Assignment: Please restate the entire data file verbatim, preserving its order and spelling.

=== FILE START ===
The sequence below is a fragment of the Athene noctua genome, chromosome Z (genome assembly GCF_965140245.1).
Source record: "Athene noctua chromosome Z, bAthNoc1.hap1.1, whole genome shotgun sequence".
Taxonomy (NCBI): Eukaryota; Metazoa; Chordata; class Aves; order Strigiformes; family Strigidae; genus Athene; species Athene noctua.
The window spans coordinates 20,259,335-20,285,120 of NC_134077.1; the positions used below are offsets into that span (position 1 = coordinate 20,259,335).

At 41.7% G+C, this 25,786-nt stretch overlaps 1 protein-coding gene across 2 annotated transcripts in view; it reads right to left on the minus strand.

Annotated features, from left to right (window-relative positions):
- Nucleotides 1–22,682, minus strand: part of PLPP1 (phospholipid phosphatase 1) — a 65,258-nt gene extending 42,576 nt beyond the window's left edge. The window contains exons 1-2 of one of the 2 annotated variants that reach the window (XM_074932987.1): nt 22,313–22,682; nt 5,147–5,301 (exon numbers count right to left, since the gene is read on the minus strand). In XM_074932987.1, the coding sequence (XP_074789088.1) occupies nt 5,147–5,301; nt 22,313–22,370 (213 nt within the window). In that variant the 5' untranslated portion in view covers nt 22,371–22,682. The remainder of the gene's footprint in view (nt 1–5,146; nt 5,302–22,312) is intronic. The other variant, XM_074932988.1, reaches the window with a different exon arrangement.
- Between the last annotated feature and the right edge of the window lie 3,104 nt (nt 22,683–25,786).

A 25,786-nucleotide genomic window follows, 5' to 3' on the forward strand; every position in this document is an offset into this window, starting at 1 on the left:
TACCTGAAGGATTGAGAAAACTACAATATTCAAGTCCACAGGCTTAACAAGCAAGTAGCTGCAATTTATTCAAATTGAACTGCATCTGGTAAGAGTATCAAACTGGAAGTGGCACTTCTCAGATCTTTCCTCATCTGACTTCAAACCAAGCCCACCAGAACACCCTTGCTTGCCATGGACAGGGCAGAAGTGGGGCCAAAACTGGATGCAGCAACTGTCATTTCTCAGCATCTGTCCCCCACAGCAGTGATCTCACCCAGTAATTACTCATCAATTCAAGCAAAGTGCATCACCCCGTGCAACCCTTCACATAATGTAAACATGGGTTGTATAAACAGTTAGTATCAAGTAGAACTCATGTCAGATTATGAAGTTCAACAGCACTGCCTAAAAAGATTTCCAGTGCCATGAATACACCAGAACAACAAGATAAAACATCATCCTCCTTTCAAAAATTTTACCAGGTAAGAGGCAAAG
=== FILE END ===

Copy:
The sequence below is a fragment of the Athene noctua genome, chromosome Z (genome assembly GCF_965140245.1).
Source record: "Athene noctua chromosome Z, bAthNoc1.hap1.1, whole genome shotgun sequence".
Taxonomy (NCBI): Eukaryota; Metazoa; Chordata; class Aves; order Strigiformes; family Strigidae; genus Athene; species Athene noctua.
The window spans coordinates 20,259,335-20,285,120 of NC_134077.1; the positions used below are offsets into that span (position 1 = coordinate 20,259,335).

At 41.7% G+C, this 25,786-nt stretch overlaps 1 protein-coding gene across 2 annotated transcripts in view; it reads right to left on the minus strand.

Annotated features, from left to right (window-relative positions):
- Nucleotides 1–22,682, minus strand: part of PLPP1 (phospholipid phosphatase 1) — a 65,258-nt gene extending 42,576 nt beyond the window's left edge. The window contains exons 1-2 of one of the 2 annotated variants that reach the window (XM_074932987.1): nt 22,313–22,682; nt 5,147–5,301 (exon numbers count right to left, since the gene is read on the minus strand). In XM_074932987.1, the coding sequence (XP_074789088.1) occupies nt 5,147–5,301; nt 22,313–22,370 (213 nt within the window). In that variant the 5' untranslated portion in view covers nt 22,371–22,682. The remainder of the gene's footprint in view (nt 1–5,146; nt 5,302–22,312) is intronic. The other variant, XM_074932988.1, reaches the window with a different exon arrangement.
- Between the last annotated feature and the right edge of the window lie 3,104 nt (nt 22,683–25,786).

A 25,786-nucleotide genomic window follows, 5' to 3' on the forward strand; every position in this document is an offset into this window, starting at 1 on the left:
TACCTGAAGGATTGAGAAAACTACAATATTCAAGTCCACAGGCTTAACAAGCAAGTAGCTGCAATTTATTCAAATTGAACTGCATCTGGTAAGAGTATCAAACTGGAAGTGGCACTTCTCAGATCTTTCCTCATCTGACTTCAAACCAAGCCCACCAGAACACCCTTGCTTGCCATGGACAGGGCAGAAGTGGGGCCAAAACTGGATGCAGCAACTGTCATTTCTCAGCATCTGTCCCCCACAGCAGTGATCTCACCCAGTAATTACTCATCAATTCAAGCAAAGTGCATCACCCCGTGCAACCCTTCACATAATGTAAACATGGGTTGTATAAACAGTTAGTATCAAGTAGAACTCATGTCAGATTATGAAGTTCAACAGCACTGCCTAAAAAGATTTCCAGTGCCATGAATACACCAGAACAACAAGATAAAACATCATCCTCCTTTCAAAAATTTTACCAGGTAAGAGGCAAAG